Integral Review

A Transdisciplinary and Transcultural Journal For New Thought, Research, and Praxis

Posts Tagged ‘levels-of-analysis’

Modeling the demands of interdisciplinarity: Toward a framework for evaluating interdisciplinary endeavors

Zachary Stein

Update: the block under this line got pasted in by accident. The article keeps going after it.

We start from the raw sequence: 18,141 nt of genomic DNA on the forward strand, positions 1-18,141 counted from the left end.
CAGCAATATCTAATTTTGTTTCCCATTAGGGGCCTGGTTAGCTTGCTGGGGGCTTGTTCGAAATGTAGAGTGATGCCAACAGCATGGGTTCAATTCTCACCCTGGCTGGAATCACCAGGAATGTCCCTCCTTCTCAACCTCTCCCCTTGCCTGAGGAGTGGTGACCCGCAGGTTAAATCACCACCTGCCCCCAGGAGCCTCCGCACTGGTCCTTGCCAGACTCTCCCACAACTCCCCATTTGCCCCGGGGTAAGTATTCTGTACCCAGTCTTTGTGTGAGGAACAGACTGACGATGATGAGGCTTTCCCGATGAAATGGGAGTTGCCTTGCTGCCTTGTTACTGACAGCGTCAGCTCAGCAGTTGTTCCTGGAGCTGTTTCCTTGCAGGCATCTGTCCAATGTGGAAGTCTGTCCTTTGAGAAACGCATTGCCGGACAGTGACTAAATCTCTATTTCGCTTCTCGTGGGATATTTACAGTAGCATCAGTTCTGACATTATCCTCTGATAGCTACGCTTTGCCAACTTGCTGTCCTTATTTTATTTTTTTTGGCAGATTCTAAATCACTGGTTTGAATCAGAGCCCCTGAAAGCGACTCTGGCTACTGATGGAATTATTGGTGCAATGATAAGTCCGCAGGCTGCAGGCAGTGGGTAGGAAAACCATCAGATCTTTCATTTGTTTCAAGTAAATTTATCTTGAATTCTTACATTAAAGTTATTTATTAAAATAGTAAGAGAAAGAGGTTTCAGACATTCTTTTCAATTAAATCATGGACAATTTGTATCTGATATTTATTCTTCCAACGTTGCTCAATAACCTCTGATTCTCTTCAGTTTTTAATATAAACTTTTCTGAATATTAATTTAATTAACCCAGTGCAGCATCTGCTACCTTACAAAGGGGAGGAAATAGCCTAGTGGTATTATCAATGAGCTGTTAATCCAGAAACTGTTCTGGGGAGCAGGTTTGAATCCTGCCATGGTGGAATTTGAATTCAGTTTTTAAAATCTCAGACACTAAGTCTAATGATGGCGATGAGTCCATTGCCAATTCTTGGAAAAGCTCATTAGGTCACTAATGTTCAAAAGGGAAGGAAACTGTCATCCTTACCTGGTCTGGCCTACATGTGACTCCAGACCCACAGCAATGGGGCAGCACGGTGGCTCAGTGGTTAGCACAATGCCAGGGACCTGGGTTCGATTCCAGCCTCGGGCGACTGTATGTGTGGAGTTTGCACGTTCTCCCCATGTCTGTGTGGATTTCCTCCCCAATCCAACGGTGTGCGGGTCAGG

Abstract: I suggest there are two key factors that bear on the quality of interdisciplinary endeavors: the complexity of cognition and collaboration and the epistemological structure of interdisciplinary validity claims. The former suggests a hierarchical taxonomy of forms of inquiry involving more than one discipline. Inspired by Jantsh (1972) and looking to Fischer’s (1980) levels of cognitive development, I outline the following forms: disciplinary, multi-disciplinary, cross-disciplinary, inter-disciplinary, and trans-disciplinary. This hierarchical taxonomy based on complexity is then supplemented by an epistemological discussion concerned with validity. I look to a handful of philosophers to distil the general epistemological structure of knowledge claims implicating more than one discipline. This involves differentiating between levels-of-analysis issues and perspectival issues. When all is said and done, we end up with a “language of evaluation” applicable to interdisciplinarity endeavors. Ultimately, this suggests an ideal mode of interdisciplinary endeavoring roughly coterminous with Wilber’s (2006) Integral Methodological Pluralism.

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